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Canadian Bacon Series: Penetration Testing vs. Breach Attack Simulation

May 15, 2024

Building a Defensible Security Architecture

Recently, during my session at Vancouver International Security and Privacy Summit, I focused on building a resilient defensible architecture while elevating our defensive capabilities. One question that came up was, “What is the difference between Penetration Testing and Breach Attack Simulation?”

hacker on fireWell, both have a ton of value although and during the session I focused on Breach Attack Simulation (BAS) as a continuous proactive approach when evaluating your overall security capabilities. That said, lets break this down to highlight the differences between the two and of note one does not replace the other.


Penetration Testing: Usually, a manual process where the penetration tester will simulate cyberattacks to identify weaknesses in your overall security posture. This will includes identifying vulnerabilities (weaknesses) in systems, networks, applications, and even people. Skilled professionals will test a variety of opportunities that the adversary will take advantage of such as social engineering, physical security breaches, and application-level attacks. This tends to be done once or twice a year and is typically point in time. Penetration testing provides a ton of value but becomes stale the moment it is complete.

Breach Attack Simulation: BAS tends to be an automated process that leverages software (agents) to simulate a wide range of attacks to identify potential weaknesses in your security posture. These tests help to identify potential vulnerabilities and gaps in overall coverage both prevention and detection. Tests tend to run continuously or at scheduled intervals and helps the organization stay ahead of the adversary.

Scope and Focus

Penetration Testing: Penetration testing tends to be more targeted and focuses on specific systems or applications and can be performed with or without the defender’s knowledge. Penetration testers might be looking for vulnerabilities in new software / service ideally before the service goes to live and is accessible. These tests tend to be very point and time.

Breach Attack Simulation: BAS tends to be broader in scope and aims to simulate real-world attack vectors on a continuous basis across a larger portion of the organization’s environment. This helps in identifying systemic weaknesses including items such as changes that introduce deficiencies in one’s controls over time.

Objective and Results

Penetration Testing: Pen Testers mission is to discover high risk gaps such as vulnerabilities that can be exploited. The goal is to demonstrate how they might be leveraged by an attacker. The exercise provides a detailed report describing the findings and provides remediation advice such as patching or virtual patching a system to remove the risk.

Breach Attack Simulation: BAS goal is to scrutinize one’s security controls on a constant basis. This provides deep insight into the organization’s defensive posture on an ongoing basis which allows for a more of an immediate adjustment to one’s defensive capabilities reducing risk continuously and consistently.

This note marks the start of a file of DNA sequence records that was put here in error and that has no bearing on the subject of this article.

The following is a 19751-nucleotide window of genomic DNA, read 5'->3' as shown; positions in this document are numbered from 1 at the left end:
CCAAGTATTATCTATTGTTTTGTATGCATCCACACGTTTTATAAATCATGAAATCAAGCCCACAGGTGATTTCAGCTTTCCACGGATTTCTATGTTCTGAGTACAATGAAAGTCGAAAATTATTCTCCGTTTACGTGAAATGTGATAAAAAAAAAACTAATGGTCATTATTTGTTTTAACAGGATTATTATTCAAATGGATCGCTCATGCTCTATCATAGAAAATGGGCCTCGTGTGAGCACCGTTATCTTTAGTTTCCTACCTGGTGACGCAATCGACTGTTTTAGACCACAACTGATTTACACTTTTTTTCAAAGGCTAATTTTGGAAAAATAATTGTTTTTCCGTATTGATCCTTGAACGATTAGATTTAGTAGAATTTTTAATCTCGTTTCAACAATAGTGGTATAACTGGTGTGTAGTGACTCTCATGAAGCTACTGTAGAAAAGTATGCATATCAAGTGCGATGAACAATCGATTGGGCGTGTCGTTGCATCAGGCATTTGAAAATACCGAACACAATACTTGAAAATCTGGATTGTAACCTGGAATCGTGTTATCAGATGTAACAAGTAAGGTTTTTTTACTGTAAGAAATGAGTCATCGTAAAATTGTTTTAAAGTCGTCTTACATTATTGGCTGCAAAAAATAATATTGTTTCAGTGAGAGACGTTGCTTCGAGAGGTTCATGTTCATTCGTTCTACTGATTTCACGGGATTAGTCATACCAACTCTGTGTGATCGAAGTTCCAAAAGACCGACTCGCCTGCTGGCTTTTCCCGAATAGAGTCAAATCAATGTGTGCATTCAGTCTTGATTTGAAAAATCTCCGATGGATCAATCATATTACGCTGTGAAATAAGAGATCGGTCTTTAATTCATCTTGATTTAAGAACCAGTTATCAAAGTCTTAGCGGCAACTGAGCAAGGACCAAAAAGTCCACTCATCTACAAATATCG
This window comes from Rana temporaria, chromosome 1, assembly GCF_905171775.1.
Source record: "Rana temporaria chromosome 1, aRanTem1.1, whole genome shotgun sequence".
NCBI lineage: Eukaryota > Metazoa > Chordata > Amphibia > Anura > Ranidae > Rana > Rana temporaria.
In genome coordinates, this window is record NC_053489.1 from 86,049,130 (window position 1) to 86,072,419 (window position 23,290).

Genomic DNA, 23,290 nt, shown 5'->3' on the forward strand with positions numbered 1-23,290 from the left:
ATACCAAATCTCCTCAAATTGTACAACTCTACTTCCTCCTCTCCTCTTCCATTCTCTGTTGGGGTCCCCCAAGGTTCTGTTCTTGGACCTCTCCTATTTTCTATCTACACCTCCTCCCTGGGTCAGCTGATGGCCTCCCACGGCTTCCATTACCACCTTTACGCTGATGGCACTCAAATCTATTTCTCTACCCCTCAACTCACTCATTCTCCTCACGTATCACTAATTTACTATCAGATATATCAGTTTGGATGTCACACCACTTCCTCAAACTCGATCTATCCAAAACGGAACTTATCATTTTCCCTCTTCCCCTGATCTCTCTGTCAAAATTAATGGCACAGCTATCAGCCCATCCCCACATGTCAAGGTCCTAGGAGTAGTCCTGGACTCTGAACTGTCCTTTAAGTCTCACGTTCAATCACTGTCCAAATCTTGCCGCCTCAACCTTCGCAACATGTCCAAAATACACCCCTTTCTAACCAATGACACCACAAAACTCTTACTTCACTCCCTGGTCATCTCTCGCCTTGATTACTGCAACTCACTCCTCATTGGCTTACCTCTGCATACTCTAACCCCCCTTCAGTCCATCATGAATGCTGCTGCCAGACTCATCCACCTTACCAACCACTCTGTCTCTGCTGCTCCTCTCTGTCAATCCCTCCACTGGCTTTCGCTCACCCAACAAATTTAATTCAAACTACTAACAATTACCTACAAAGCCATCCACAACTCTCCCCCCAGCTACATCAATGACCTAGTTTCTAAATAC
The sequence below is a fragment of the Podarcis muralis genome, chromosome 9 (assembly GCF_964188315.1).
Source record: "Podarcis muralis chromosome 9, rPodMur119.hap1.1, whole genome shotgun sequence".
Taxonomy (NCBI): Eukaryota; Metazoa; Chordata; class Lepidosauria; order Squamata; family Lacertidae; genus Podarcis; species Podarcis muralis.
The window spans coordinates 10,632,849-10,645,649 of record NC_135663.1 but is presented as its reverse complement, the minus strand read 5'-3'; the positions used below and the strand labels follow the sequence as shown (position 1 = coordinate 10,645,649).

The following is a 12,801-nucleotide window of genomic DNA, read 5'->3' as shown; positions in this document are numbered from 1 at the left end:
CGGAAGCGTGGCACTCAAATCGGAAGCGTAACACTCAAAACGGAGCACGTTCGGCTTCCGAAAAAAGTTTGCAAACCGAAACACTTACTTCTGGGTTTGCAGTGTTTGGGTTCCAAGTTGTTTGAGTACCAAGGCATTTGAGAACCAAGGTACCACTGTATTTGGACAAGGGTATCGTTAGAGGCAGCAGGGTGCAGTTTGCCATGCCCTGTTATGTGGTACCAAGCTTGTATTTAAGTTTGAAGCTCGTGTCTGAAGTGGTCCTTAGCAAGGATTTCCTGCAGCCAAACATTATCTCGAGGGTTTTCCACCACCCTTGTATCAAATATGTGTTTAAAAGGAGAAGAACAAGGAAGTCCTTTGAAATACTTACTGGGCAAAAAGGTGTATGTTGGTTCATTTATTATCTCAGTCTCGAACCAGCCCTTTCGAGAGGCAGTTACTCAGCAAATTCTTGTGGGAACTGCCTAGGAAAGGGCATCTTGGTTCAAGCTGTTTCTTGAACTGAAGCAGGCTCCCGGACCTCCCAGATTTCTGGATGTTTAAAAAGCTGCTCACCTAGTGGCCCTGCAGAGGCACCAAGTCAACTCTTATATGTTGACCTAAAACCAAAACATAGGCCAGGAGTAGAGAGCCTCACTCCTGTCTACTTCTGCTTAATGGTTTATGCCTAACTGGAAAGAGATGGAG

Penetration Testing: As mentioned, this is typically performed annually and even biannually. Organizations tend to contract a third party which are highly specialized teams providing external perspective of the current posture in place.

Breach Attack Simulation: BAS runs on a constant basis with higher frequency, such as daily or weekly. BAS being automated doesn’t require the same level of human effort that is required with pen testing. Teams become more agile when testing and can test against the latest threats or tactics driving a prescriptive based outcome to improve defenses.

Complexity and Detail

Penetration Testing: Higher in complexity but may be more comprehensive exercise that can be tailored to the organization’s specific needs. This requires highly skilled professionals that can mimic the adversary in both sophistication and ability.

Breach Attack Simulation: BAS may not cover the same level of complexity and creativity augmented by human intelligence found in pen testing but does provide an effective way to reduce risk on a continuous basis.


Penetration Testing: Pen Testers do come with a cost due to the specific nuance they address and the skills they provide during the exercise. This is why pen testing is performed once or twice a year.

Breach Attack Simulation: BAS does come with a cost but once installed they tend to lower overall operational costs due to automation. BAS also provides continuous improvement in your overall security posture.


Penetration Testing: Extremely customizable to meet he needs of the organization. Pen testers can be very sophisticated, agile, and creative providing highly valuable results that may get missed with BAS testing alone.

Breach Attack Simulation: BAS does provide a level of customization but tend to be less customizable in comparison as our human-led pen testers.

Pen Testing and Breach Attack Simulation help improve one’s overall security posture and overall cyber resilience while helping reduce the blast radius. Its not one or the other but a combination of both strategies that can provide a more comprehensive view of your ability to defend (prevent or detect)

Remember, although we want to prevent 100% of bad 100% of the time it’s a loosing battle. Assume breach and build a defensive architecture that allows the business to maintain operations regardless of whether a breach occurs. Detection is key and a minimum in everything defenders do.


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